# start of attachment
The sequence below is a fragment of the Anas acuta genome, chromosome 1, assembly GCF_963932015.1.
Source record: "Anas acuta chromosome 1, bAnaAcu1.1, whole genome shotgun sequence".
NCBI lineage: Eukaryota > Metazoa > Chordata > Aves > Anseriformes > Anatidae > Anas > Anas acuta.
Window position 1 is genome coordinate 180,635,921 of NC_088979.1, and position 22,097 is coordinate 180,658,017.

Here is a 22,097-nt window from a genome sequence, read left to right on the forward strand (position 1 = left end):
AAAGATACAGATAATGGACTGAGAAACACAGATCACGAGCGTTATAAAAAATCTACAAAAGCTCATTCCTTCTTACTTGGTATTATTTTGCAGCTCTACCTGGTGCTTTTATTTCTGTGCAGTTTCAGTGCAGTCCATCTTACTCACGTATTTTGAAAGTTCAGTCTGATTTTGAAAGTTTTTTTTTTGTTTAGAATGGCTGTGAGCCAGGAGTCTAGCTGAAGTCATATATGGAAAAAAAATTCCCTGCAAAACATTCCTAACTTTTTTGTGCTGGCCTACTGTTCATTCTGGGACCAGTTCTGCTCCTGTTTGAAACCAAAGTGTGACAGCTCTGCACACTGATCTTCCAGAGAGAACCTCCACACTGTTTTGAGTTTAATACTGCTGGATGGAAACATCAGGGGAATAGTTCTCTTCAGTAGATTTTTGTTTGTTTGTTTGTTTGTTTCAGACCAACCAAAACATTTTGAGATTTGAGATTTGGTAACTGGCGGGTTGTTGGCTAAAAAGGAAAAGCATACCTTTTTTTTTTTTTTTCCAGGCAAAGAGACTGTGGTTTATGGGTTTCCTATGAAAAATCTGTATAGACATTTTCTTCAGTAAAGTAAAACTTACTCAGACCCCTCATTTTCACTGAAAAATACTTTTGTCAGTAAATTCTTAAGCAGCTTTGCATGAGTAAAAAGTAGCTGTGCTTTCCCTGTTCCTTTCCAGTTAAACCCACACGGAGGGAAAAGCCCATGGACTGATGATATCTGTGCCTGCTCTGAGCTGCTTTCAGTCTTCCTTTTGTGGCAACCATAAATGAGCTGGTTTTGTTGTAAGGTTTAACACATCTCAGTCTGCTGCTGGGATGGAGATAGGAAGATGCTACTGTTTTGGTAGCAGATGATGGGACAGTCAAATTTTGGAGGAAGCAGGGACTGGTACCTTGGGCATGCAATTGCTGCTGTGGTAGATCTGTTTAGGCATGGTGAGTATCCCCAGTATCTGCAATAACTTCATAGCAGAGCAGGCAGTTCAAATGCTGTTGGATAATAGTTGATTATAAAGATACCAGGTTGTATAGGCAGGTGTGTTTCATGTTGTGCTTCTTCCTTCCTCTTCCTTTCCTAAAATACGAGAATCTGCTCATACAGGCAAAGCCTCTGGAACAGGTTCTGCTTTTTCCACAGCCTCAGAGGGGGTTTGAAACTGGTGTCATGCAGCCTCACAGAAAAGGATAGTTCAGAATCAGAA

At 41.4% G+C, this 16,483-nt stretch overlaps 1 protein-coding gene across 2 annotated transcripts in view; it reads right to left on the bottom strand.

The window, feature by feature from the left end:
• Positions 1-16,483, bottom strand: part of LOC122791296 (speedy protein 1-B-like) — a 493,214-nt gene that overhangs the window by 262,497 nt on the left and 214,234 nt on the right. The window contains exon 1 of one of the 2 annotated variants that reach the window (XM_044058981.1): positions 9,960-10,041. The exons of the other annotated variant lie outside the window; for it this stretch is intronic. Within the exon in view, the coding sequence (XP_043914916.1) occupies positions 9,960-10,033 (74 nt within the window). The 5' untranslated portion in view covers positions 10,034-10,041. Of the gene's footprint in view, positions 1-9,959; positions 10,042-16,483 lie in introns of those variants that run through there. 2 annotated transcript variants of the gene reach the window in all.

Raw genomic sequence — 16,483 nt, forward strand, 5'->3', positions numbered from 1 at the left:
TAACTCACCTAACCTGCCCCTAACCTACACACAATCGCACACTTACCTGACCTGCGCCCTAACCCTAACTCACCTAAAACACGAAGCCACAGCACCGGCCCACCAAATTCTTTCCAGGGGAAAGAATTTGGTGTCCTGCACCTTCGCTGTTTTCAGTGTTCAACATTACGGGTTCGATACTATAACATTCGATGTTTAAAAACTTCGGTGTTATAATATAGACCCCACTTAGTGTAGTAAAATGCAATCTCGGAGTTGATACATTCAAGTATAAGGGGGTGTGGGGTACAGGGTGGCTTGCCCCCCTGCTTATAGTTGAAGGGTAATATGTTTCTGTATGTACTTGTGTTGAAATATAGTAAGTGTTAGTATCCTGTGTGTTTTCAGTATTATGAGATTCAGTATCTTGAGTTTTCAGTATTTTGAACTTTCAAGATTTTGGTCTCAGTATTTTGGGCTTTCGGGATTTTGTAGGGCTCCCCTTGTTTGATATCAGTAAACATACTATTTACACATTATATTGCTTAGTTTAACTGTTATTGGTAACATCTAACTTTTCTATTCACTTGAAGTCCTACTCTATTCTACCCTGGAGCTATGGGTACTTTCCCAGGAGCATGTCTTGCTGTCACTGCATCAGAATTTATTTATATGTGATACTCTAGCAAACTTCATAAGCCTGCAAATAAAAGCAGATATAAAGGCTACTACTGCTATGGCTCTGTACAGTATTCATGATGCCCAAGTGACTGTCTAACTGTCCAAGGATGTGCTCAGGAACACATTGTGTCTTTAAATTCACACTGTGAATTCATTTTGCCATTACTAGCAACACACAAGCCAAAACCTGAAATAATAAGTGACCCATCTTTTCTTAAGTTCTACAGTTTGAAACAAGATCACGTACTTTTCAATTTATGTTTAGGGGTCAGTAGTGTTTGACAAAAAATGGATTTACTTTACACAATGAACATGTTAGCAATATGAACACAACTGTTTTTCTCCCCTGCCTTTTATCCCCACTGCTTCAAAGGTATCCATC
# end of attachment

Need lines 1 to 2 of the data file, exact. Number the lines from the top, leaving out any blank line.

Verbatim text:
The sequence below is a fragment of the Anas acuta genome, chromosome 1, assembly GCF_963932015.1.
Source record: "Anas acuta chromosome 1, bAnaAcu1.1, whole genome shotgun sequence".